Two customers said they could not find buckwheat at any Auchan supermarkets over the weekend. Auchan declined to comment Tuesday.

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EDITORIAL: Putin Incinerates his Country


Putin Incinerates his Country

Let’s be absolutely clear:  The wildfires that have swept through Russia, killed dozens, wiped out billions in property, and severely constrained the Russian economy, did not just happen on Vladimir Putin’s watch.  That would be bad enough, and grounds for his ouster.  But it is much worse:  These fires are the direct result of Putin’s horrific policies.

Specifically, four years ago Putin gutted the Russian forest protection service. He did so in order to give his fat-cat oligarch pals unfettered access to the forests for logging purposes, and almost certainly received a rich reward for doing so.  Putin’s actions left the government totally unable to prevent the wildfires from occurring, and totally unable to stop them once they started.

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Putin, Clueless as Always, Betrays Russia Again

Yes, that's an American bike he's riding. Prime Minister Vladimir Putin steering a Harley-Davidson Lehman Trike on July 24 as he arrives for a meeting with Russian and Ukrainian bikers in Ukraine's Crimea region. Photo courtsey fo the Moscow Times.

Hero journalist Yulia Latynina, writing in the Moscow Times:

The Shatursky district has the distinction of being one of the few areas in the Moscow region where not a single home or person suffered from the fires, despite the fact that the area had more dried-out peat bogs — and was thus more fire-prone — than other districts in the region.

Shatursky was spared largely because Andrei Keller, the district’s head, was one of the few administrative chiefs who took preventative measures and moved quickly and decisively when the fires broke out. Amazingly, 1,051 fires had been spotted in the district since April, yet not one of them ever spread beyond 20 hectares to 26 hectares in size. What’s more, Keller declared a state of emergency in the district as early as June 22.

This is a good illustration that in the modern world, there are no natural disasters — only social ones.

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Putin’s Neo-Soviet Apocalypse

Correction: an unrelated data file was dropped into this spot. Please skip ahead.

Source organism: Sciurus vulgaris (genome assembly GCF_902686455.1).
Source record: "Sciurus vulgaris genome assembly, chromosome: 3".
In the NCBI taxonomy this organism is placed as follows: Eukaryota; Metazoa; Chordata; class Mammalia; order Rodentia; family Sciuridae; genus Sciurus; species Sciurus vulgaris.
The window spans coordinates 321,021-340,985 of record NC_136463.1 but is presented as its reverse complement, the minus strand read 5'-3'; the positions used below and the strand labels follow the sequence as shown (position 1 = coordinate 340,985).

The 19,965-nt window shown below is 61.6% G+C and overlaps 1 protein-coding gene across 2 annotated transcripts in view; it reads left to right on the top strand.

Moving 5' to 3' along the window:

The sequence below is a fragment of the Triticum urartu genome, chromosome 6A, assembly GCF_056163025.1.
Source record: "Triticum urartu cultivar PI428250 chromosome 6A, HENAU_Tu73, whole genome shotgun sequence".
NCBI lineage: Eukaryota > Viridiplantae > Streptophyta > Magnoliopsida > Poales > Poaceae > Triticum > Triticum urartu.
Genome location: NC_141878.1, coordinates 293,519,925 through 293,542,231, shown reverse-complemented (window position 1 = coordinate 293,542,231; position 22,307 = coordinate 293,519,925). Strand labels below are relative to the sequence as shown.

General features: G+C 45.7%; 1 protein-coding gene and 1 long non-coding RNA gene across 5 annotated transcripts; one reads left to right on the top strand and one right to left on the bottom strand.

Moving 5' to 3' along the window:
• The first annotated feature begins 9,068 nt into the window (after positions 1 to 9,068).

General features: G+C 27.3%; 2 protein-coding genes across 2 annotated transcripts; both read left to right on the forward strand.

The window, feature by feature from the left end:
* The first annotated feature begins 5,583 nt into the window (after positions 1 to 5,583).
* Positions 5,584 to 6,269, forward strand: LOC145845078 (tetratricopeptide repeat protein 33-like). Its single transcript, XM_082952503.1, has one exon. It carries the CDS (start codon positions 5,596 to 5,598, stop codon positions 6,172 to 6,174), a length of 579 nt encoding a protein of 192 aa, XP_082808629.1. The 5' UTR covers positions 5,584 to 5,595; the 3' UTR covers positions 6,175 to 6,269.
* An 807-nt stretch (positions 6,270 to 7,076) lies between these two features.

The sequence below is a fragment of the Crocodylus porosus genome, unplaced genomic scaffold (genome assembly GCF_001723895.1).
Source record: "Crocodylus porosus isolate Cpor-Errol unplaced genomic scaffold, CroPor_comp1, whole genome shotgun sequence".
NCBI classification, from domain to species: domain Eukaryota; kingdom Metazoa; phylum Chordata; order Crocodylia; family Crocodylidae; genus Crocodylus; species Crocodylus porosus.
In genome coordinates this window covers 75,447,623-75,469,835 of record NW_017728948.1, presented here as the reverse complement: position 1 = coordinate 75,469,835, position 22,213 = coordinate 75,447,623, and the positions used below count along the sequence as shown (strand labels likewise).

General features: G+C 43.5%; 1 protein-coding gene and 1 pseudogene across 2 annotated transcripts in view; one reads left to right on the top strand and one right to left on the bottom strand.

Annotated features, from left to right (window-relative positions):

Is anyone surprised that Vladimir Putin, a proud KGB spy, is handling the wildfire disaster exactly the way the USSR handled Chernobyl?  Writing in the Moscow Times, Georgy Bovt isn’t:

Russian media started reporting the forest fires in bits and pieces in mid-July, but it only became a full-blown story when Prime Minister Vladimir Putin visited the burned down village of Verkhnyaya Vereya in the Nizhny Novgorod region. He ordered that each fire victim receive the generous sum of 3.5 million rubles ($117,500) in compensation for new housing.

It had seemed that the forest fires, a common phenomenon in Russia, would pass relatively unnoticed this year. But by the time the suffocating smog from the burning forests and peat bogs covered Moscow, the authorities were facing a barrage of questions about the effectiveness of Putin’s power vertical.

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Putin the Dictator, Failing at Every Turn

Hero journalist Yevgenia Albats, writing in the Moscow Times:

For over a month, Moscow has been boiling in heat that has approached and sometimes surpassed 40 degrees Celsius, along with heavy, sticky, eye-burning smog. Carbon monoxide levels have reached crisis levels, at six times the maximum acceptable concentration. Other toxic substances in Moscow’s air are at nine times the normal level.

In early August, a journalist called the office of Mayor Yury Luzhkov, seeking comments on the situation. “The office is closed,” a woman at the press office answered, adding that smog had gotten inside the mayoral building, which is located several hundred meters from the Kremlin, so everyone was ordered to go home. This was a weekday, shortly after lunch. “Is it at all possible to get a comment from Mayor Luzhkov?” the reporter asked. “He is not in Moscow,” the woman replied.

Indeed, there are reports that the mayor’s spokesman had been telling journalists that there is no reason for the mayor to return to Moscow. “Why should he?” said the spokesman. “Is there a crisis in Moscow? No, there is no crisis.”

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EDITORIAL: Putin’s Russia goes up in Flames

Love, Putin style. Courtesy of RIA Novosti.


Putin’s Russia goes up in Flames

We’ve been saying since April 2006 when we started publishing this blog that Putin’s Russia would go up in flames.

But we never thought it would happen this fast, or this literally or relentlessly.

Putin has been unmasked in a truly spectacular and emphatic manner, before the eyes of a slack-jawed world.

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Kiselyov on the Wildfires

Dissident pundit-in-chief Yevgeny Kiselyov, writing in the Moscow Times:

Yevgeny Kiselyov

Despite the cheery promises of the authorities, it seems that the wildfires that have caused a real environmental catastrophe will not end for at least another three weeks — that is if you believe the U.S. State Department’s warning to Americans to think twice about traveling to Russia before Sept. 5. Perhaps the warning stems from the fact that the State Department — in contrast to senior Russian officials like chief public doctor Gennady Onishchenko and members of the state meteorological service — is accustomed to behaving more responsibly toward citizens.

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Putin, Man on Fire

Author Ralph Peters, writing in the New York Post: